Why Colonel Sartoris?

Allow me to explain the puzzling title. Colonel Sartoris is William Faulkner's greatest character. He exemplifies those values that his society cherishes, namely tradition, patriarchy, courtliness, and courage. Though modernity's slow march tries to strip him of these things, Sartoris continues to live as he always has, knowing that "the past is never dead. It's not even past." He seeks order in the honorable folkways and mores of his forbears. Let us not forget his example.

Sunday, August 1, 2010

Order in the Court

So I have taken a hiatus from the blog. As I write this, I feel somewhat like Ignatius Reilly in invoking his "Dear Reader" at the start of his self-serving journal entries. Toole's character, however, interacts with no one in a "normal" way. In spite of my admittedly sub-par social skills, I like to think that I can turn it on when I want to. We'll see.

Anyway, I came across this article a while ago. In it, some Charles Blow (never heard of him before; if you determine I should have and, thus, I'm an intellectual reprobate, quit reading), suggested that the Supreme Court requires more diversity. This suggestion naturally raises the question as to whether diversity is normatively good for the Court. As an addled 2L, I would suggest it is.

First, anytime you have opposition, it sharpens the debate. Thus, while I revel in every Scalia dissent I read, I revel more in a Scalia concurrence, where he spells out the reasons the Court should adopt his reasoning in the case and lays out the points of contention he has with the majority (and dissenting) opinion. Scalia plays almost a "rogue" on the Court: he does not settle. He holsters his originalist guns, and he sticks to them. AND, when a member of the Court challenges him, Scalia frequently writes an opinion detailing his opponent's contentions and their fallacies. And so while one may argue that Scalia misinterprets the Constitution, one cannot argue that Scalia does not at least dig in and give his most artful defense on his point.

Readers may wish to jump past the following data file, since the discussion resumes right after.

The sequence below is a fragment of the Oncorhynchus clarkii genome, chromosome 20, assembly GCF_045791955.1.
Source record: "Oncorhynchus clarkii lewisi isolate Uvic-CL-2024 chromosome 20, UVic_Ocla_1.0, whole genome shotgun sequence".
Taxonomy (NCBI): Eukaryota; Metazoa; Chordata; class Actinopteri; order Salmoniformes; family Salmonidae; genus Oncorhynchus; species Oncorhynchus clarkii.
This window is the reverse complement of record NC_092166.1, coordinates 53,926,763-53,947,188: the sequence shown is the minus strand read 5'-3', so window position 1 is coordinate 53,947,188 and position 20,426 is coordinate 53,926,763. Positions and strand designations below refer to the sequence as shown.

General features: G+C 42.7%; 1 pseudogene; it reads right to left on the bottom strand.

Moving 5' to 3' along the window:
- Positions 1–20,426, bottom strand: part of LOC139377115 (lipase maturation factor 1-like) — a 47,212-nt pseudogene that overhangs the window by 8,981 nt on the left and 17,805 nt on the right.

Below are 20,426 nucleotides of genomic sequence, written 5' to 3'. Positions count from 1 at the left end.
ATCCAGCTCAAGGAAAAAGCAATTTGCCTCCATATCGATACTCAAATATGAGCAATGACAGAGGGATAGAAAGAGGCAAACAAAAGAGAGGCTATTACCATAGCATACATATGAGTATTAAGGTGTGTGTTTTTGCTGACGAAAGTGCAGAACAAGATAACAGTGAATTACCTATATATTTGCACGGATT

And so I think a diversity of opinion on the Court is good. Truly reasonable, wise jurists should (at least theoretically) yield to a more persuasive argument. And therein lies the problem. Any student of constitutional law should cuss the Warren court for making their lives so unbearable: they stretched the text of the Constitution to its absolute limit, and created constitutional doctrine tethered flimsily, if at all, to to precedent. That said -- the Warren court did yield to a persuasive argument. Brown v. Board, for one, guaranteed equal protection. But the Court should have overruled the Slaughterhouse Cases right then and there instead of relying on social science. Because Earl Warren wanted a unanimous opinion, he had to water it down, and, though he reached the correct conclusion, he relied on little precedent and poor legal reasoning. Outstanding, correct result. I wish he would have said, though, "We have had it wrong."

My good friend Madison Perry posted this article on Volokh's blog recently to mock the same effort, and, while I laughed, I could not help but ask this question: "How, as a country, could we get the diversity on the Court that we need?" At the outset, I must maintain this point: the Court needs a diversity of opinion. And I think it needs it for the reasons I elicited above.

Now, we come to a vote on Elena Kagan. I am a dyed-in-the-wool conservative. I think President (not "Mister," as NPR, to my considerable annoyance, insists on titling every president they ever mention) Obama has chosen an incredibly perceptive thinker who has a proven track record of insisting on freedom of thought in academia (read "she pushed for a faculty that wasn't decidedly liberal"). It annoys me that she denied military recruiters access to Harvard's career services office. In my mind, that is like denying the DOJ access to students because you disagree with a statute under which it might prosecute. It is just silly to disallow a person from interviewing because they say "Hey -- we don't discuss sexuality at work." The policy, at its core, may actually wiser than those of most work-places. The fact that Kagan thinks that unwise mitigates her judgment in my mind.

That said, Supreme Court justices have policy disagreements. That is a fact. Kagan will vote with the liberal bloc of the Court -- that's no surprise. But I think, at the end of the day, that she will bolster whatever center the Court still may occupy.